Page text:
How to Run Social Media Contests without Breaking Rules [Guest Post]

Tips to Tell If Your Facebook Promotions are Working

17 Apr How to Run Social Media Contests without Breaking Rules [Guest Post]

By Ana Gotter

When you’re running a contest on social media, it only makes sense to want to get as many eyes on the contest as possible. More eyes means more engagement, more attention, more entries, and more leads. So what’s the best way to get that maximized engagement? By running cross-platform contests using contest software.

There’s one big challenge to running a cross-platform contest, aside from the extra time it takes to manage it: Each platform has its own specific contest rules, and you definitely don’t want to break them.

In this post, we’ll take a look at each social media site’s individual contest requirements so you can run a cross-platform contest without breaking a single rule.

Rules All Platforms Share

There are some rules that all platforms share, making it easy to keep an eye out for them. For example:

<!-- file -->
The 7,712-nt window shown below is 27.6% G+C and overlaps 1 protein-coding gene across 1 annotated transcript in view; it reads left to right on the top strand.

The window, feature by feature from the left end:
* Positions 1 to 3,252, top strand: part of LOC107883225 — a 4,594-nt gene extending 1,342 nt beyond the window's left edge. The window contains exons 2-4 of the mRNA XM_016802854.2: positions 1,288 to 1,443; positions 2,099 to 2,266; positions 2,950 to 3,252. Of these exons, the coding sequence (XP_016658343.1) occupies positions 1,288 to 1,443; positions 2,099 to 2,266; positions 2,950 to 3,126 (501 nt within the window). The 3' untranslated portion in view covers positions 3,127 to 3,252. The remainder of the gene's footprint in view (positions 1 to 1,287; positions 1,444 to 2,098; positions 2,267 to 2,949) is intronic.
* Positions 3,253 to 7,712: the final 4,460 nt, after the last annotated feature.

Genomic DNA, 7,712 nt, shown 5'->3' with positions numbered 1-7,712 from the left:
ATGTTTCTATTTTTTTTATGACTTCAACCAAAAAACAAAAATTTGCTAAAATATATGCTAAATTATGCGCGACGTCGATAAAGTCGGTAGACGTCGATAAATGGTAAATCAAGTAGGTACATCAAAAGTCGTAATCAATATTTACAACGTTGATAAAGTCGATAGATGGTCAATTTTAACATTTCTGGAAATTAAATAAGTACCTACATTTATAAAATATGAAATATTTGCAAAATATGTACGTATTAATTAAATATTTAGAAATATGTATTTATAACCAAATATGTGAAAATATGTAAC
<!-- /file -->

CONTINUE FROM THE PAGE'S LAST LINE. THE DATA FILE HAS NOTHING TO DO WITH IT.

• You must make it clear that your business (or another business) is sponsoring the contest, and that the platform (Facebook, Instagram, etc.) is not associated with the contest in any way.
  • You must comply with the local laws of your region, state, and country.
  • You must make your contest’s specific rules, terms, and eligibility easy to find and very clear.

You’ll also want to make sure you understand the differences between sweepstakes, contests, and lotteries and what that means for rules. The easiest way to manage rules is to create a landing page that outlines the rules/terms and conditions for your contest. Then just link to the page from within your entry form, or from the landing page where you publish your contest. You can see more about that here.

Facebook

Facebook has some of the strictest contest guidelines out there, so we’re going to start here. In addition to the rules described above, Facebook has a few additional contest and promotion rules. These include:

  • Promotions can only be administered on Pages or within apps on Facebook, and not on personal timelines
  • You can’t ask users to share the contest on their own timeline, post the contest on a friend’s timeline, or tag a friend. (They can do this on their own, you just can’t ask them to).